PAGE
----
For years, Walker worked behind the scenes to convince oil producers of the plan’s merits. “I watched all these other LNG projects be developed around the world,” he says. “But ours was like milk with no expiration date — it never got to the front of the shelf.” Finally, he became convinced that the best way to get the pipeline built was for the state to take over, and the best way for that to happen was to spearhead it himself. So in 2014, he ran for the governor’s office on a pro-pipeline platform — and won.

By this point, Alaska already had a state-owned gasline corporation partnering with several oil companies. Walker’s administration kicked it into high gear. Shortly after his election, the state paid $65 million for TransCanada’s 25 percent stake in the project. The corporation hired a new CEO with a $550,000 salary, and a state agency estimated that extracting North Slope natural gas could soon be more profitable than injecting it to stimulate oil wells. Things looked promising.

That changed in August. Cheap natural gas had flooded the global market, and the energy research firm Wood Mackenzie concluded that the Alaska LNG Project’s $45 billion price tag made it one of the least competitive proposals of its kind worldwide. ExxonMobil, ConocoPhillips and BP abruptly backed out.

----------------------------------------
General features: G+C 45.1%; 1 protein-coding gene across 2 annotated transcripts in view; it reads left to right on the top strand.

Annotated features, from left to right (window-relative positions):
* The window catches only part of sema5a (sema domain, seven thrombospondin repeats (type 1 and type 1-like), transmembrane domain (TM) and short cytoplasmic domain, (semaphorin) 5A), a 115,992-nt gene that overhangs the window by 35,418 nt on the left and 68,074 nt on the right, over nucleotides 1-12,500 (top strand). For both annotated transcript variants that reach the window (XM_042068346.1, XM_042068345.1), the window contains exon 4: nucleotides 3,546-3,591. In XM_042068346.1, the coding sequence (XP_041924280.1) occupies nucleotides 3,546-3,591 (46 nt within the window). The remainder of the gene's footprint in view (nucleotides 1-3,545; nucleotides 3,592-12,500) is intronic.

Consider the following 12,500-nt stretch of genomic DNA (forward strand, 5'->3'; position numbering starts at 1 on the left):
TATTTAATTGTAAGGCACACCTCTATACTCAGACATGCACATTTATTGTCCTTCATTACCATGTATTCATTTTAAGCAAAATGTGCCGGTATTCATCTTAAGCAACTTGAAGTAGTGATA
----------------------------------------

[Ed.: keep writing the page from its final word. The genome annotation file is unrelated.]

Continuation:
Industry analysts predicted that without the oil companies’ backing, the project was dead. But Walker saw this as an opportunity for the state to assume full control of it. Walker believes that by the mid-2020s, as the global oversupply diminishes, Asian countries will be again hungry for gas. He’s hoping to find outside investors, such as Asian utility companies, to fund the gasline.

Yet many Alaskans and analysts remain skeptical. “I think investors will be very reluctant,” says Larry Persily, who has worked on Alaska oil and gas policy for 20 years. He points out that the state has barely begun the regulatory process, creating uncertainties that may dissuade investors. “You don’t know how much the project is going to cost or when they’d make first deliveries,” he says.

Plus, lawmakers are concerned about the cost of state involvement: Every dollar spent on the pipeline is a dollar that doesn’t go toward schools, law enforcement or other services. “The budget is strapped,” says state Sen. Cathy Geissel. “Alaskans are very concerned about going this alone.” If three major oil companies consider the project a financial gamble, she adds, why would it be any different for the state?

Still, Persily and Geissel believe that though the timing isn’t yet right, the gasline will one day be built, and they’re prepared to be patient. But as a mid-term governor forced to make unpopular cuts to education, transportation and social services, Walker doesn’t have time to wait for a market shift. “Politically,” Persily notes, “I’m not surprised that the governor has said this is the right time.”

Correspondent Krista Langlois lives in Durango, Colorado, and frequently covers Alaska.